This wasn't a pons asinorum type of thing, because like I said above, I'm fluent in JavaScript, but I find some of the limitations and type-safety in AS3 quite annoying and last but not least insulting. I do understand that it's a lot more easier to create well optimized code from the compiler's point of view this way, but it becomes pain in the ass for the developer.

But, enough of that, I didn't like FlashPunk (way too heavy for my puritan taste), but I really liked the minimalistic approach of Flixel so went with it, so far so good even though Flixel is aimed towards "platformers", so I had to kind of reinvent the wheel; it well worth the effort.

Flixel is definitely defacto for platformers, enough said! Go, find out who is Adam Atomic now?


We kind of missed the deadline, December 24th, we'll finish the game, I just wasn't that productive as I thought I would be, being on vacation has tons of distractions, there are guests all the time, etc, etc. I still stand up tall behind my belief about having an office, otherwise you'll never get stuff done, even if it's just for the weekends.

People might disagree with me about this one, there are people who can work just as fine in a home environment; I'm just picking on you because I like you!

In overall, doing this small scale 2D project proven to be very very useful for both of us, validating ourselves as a team; it's useless to put talented people together in the same room, but who cannot work with each other for whatever reasons, then try managing them; that's worse than herding cats believe me.

It's not that bad, all the artwork is done, so hopefully the game will be out as well in a week or two with full GPLed source code, so watch out for it, and it will also be available in the Chrome Web Store.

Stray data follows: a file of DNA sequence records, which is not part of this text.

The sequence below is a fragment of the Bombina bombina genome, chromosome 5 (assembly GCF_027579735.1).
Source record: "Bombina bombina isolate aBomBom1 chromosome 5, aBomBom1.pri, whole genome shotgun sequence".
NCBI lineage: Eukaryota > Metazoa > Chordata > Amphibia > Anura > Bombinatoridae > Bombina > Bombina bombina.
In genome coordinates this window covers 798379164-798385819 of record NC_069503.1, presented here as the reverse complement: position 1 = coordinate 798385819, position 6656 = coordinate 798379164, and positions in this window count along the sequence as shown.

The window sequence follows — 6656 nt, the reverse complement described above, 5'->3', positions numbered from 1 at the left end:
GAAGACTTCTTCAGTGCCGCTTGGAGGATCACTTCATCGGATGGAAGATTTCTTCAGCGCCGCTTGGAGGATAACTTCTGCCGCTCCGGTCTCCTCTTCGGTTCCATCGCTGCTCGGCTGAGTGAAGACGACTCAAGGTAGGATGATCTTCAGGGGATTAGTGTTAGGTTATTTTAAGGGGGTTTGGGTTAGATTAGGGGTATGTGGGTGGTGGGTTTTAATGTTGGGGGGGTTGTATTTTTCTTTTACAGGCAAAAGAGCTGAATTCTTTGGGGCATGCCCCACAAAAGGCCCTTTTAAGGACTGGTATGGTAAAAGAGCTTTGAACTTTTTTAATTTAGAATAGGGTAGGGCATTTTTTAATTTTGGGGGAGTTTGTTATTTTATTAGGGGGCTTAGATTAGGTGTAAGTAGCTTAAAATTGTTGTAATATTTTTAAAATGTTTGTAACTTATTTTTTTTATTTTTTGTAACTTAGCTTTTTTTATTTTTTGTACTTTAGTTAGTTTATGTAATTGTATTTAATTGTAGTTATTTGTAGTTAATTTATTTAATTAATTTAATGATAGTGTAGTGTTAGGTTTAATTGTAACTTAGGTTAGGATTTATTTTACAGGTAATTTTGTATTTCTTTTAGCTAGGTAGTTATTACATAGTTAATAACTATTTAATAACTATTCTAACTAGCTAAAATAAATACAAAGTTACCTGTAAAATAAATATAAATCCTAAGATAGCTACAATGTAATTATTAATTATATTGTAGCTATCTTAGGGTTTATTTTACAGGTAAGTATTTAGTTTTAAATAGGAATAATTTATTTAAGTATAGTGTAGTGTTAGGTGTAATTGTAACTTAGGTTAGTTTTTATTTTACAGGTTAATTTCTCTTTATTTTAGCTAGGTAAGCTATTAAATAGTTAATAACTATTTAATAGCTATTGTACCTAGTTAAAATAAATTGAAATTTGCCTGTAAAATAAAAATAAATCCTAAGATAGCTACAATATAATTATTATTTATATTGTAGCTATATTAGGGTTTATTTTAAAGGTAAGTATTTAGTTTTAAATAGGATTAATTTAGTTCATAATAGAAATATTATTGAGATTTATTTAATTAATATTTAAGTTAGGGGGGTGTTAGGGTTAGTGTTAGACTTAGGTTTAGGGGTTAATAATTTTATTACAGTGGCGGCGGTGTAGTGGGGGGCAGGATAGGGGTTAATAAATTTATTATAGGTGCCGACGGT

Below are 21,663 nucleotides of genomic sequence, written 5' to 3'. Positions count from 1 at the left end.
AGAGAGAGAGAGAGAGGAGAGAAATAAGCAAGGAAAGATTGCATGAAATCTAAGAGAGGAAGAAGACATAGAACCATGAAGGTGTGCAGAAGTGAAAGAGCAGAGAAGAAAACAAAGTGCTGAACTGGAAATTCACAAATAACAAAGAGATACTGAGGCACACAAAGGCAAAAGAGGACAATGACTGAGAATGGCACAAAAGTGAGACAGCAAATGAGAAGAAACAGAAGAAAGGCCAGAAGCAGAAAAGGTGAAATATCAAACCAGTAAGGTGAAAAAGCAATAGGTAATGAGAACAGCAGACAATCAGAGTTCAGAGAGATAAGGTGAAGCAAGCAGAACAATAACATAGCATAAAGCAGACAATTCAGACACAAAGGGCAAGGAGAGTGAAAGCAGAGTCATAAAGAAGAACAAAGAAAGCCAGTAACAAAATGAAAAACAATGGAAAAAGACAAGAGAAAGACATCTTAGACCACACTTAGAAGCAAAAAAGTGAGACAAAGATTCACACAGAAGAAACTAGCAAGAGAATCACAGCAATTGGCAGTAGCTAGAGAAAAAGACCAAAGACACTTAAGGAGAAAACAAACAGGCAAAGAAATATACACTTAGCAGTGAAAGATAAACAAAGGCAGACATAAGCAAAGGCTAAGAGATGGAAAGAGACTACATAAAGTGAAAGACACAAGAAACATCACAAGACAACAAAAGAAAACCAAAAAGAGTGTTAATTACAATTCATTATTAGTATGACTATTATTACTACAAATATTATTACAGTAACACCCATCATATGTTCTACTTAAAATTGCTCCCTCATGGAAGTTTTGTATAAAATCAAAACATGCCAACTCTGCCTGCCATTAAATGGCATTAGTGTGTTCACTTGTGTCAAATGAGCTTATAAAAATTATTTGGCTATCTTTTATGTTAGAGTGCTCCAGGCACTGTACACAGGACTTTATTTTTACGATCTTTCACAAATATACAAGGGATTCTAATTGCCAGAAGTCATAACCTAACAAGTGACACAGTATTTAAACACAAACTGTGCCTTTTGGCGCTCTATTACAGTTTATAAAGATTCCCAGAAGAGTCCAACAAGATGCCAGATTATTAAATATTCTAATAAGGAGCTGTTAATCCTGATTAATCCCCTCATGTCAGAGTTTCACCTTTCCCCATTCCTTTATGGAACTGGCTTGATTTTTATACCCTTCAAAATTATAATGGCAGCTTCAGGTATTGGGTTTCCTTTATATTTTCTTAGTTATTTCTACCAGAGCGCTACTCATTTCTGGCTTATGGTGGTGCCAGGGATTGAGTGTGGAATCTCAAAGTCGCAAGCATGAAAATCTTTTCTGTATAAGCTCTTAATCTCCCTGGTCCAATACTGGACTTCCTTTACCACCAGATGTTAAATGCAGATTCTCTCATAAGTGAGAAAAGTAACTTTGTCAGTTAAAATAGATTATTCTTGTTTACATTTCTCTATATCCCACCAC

The Chrome Web Store can offer a huge exposure for your Web 2.0 product (not just games), compared to the infamous portals . (the wise indies have their games in there already)

There's never a time for me to be focused only on a single project; My attention span is huge and it involves at least 3 side projects, which I like to call my dirty little pleasures, if I may be so bold; these projects can vary from reverse engineering (in order to satisfy my strong taste for patterns) to plugins for various software and everything in-between.

By now you are probably wondering, why on Earth I'm telling you all this when the subtitle was ?

Twinkle, twinkle little star ..., ah wait this was for another post, damn copy-paste ... bleah!

In one of my inspired moments, while searching for yet not taken domain names involving the words indie and game, it struck me out of nowhere and to my surprise it wasn't registered, so I took it without looking back.

The next logical question is what I'm going to use it for? All I can tell you now is that it will be a small web product, obviously indie game related and open source, but again more on this in 2011. chuckle

Linux as a primary game development platform

You are like oh my god already, which is fine! I discussed this subject briefly before, but I'm going to dive into it again, touching a couple of different issues.